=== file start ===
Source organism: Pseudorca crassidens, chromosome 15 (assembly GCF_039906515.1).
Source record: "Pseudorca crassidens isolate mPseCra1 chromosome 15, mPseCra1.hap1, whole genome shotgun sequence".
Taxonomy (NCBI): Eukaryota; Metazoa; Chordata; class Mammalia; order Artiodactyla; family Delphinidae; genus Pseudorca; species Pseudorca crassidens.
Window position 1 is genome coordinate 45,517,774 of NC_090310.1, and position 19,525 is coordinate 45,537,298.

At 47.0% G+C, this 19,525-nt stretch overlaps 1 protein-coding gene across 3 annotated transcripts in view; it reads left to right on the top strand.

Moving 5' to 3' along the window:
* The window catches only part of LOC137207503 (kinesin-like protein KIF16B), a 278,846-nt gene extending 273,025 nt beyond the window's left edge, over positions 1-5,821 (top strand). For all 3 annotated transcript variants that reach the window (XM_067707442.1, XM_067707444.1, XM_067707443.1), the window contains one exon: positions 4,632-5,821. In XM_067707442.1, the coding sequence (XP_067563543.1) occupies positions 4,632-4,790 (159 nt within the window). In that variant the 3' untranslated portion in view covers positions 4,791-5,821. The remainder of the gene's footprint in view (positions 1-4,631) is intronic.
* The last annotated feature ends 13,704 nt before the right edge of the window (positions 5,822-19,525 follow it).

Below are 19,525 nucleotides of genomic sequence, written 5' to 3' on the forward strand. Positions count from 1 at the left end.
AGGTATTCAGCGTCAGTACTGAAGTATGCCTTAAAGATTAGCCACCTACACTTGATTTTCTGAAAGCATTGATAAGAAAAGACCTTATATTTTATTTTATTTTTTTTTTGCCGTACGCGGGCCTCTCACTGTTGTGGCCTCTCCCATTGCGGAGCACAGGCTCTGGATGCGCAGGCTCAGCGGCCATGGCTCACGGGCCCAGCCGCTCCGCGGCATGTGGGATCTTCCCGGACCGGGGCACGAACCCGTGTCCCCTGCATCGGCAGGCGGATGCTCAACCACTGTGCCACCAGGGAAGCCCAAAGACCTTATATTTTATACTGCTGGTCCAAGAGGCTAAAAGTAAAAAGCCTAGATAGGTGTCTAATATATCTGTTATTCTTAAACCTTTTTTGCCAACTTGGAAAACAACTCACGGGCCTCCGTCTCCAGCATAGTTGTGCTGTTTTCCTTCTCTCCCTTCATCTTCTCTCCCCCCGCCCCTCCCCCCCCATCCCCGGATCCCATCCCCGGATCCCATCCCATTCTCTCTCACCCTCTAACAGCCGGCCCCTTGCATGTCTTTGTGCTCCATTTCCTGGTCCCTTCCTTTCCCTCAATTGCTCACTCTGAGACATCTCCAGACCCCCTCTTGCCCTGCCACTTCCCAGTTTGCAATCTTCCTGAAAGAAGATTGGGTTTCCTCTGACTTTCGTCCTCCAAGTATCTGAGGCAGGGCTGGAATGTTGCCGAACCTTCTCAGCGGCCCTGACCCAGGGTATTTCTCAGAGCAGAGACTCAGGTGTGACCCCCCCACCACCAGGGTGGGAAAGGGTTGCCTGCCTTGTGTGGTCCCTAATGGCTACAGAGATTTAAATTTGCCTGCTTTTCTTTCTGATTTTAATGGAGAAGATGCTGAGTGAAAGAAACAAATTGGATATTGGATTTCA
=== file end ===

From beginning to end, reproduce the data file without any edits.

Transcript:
Source organism: Pseudorca crassidens, chromosome 15 (assembly GCF_039906515.1).
Source record: "Pseudorca crassidens isolate mPseCra1 chromosome 15, mPseCra1.hap1, whole genome shotgun sequence".
Taxonomy (NCBI): Eukaryota; Metazoa; Chordata; class Mammalia; order Artiodactyla; family Delphinidae; genus Pseudorca; species Pseudorca crassidens.
Window position 1 is genome coordinate 45,517,774 of NC_090310.1, and position 19,525 is coordinate 45,537,298.

At 47.0% G+C, this 19,525-nt stretch overlaps 1 protein-coding gene across 3 annotated transcripts in view; it reads left to right on the top strand.

Moving 5' to 3' along the window:
* The window catches only part of LOC137207503 (kinesin-like protein KIF16B), a 278,846-nt gene extending 273,025 nt beyond the window's left edge, over positions 1-5,821 (top strand). For all 3 annotated transcript variants that reach the window (XM_067707442.1, XM_067707444.1, XM_067707443.1), the window contains one exon: positions 4,632-5,821. In XM_067707442.1, the coding sequence (XP_067563543.1) occupies positions 4,632-4,790 (159 nt within the window). In that variant the 3' untranslated portion in view covers positions 4,791-5,821. The remainder of the gene's footprint in view (positions 1-4,631) is intronic.
* The last annotated feature ends 13,704 nt before the right edge of the window (positions 5,822-19,525 follow it).

Below are 19,525 nucleotides of genomic sequence, written 5' to 3' on the forward strand. Positions count from 1 at the left end.
AGGTATTCAGCGTCAGTACTGAAGTATGCCTTAAAGATTAGCCACCTACACTTGATTTTCTGAAAGCATTGATAAGAAAAGACCTTATATTTTATTTTATTTTTTTTTTGCCGTACGCGGGCCTCTCACTGTTGTGGCCTCTCCCATTGCGGAGCACAGGCTCTGGATGCGCAGGCTCAGCGGCCATGGCTCACGGGCCCAGCCGCTCCGCGGCATGTGGGATCTTCCCGGACCGGGGCACGAACCCGTGTCCCCTGCATCGGCAGGCGGATGCTCAACCACTGTGCCACCAGGGAAGCCCAAAGACCTTATATTTTATACTGCTGGTCCAAGAGGCTAAAAGTAAAAAGCCTAGATAGGTGTCTAATATATCTGTTATTCTTAAACCTTTTTTGCCAACTTGGAAAACAACTCACGGGCCTCCGTCTCCAGCATAGTTGTGCTGTTTTCCTTCTCTCCCTTCATCTTCTCTCCCCCCGCCCCTCCCCCCCCATCCCCGGATCCCATCCCCGGATCCCATCCCATTCTCTCTCACCCTCTAACAGCCGGCCCCTTGCATGTCTTTGTGCTCCATTTCCTGGTCCCTTCCTTTCCCTCAATTGCTCACTCTGAGACATCTCCAGACCCCCTCTTGCCCTGCCACTTCCCAGTTTGCAATCTTCCTGAAAGAAGATTGGGTTTCCTCTGACTTTCGTCCTCCAAGTATCTGAGGCAGGGCTGGAATGTTGCCGAACCTTCTCAGCGGCCCTGACCCAGGGTATTTCTCAGAGCAGAGACTCAGGTGTGACCCCCCCACCACCAGGGTGGGAAAGGGTTGCCTGCCTTGTGTGGTCCCTAATGGCTACAGAGATTTAAATTTGCCTGCTTTTCTTTCTGATTTTAATGGAGAAGATGCTGAGTGAAAGAAACAAATTGGATATTGGATTTCA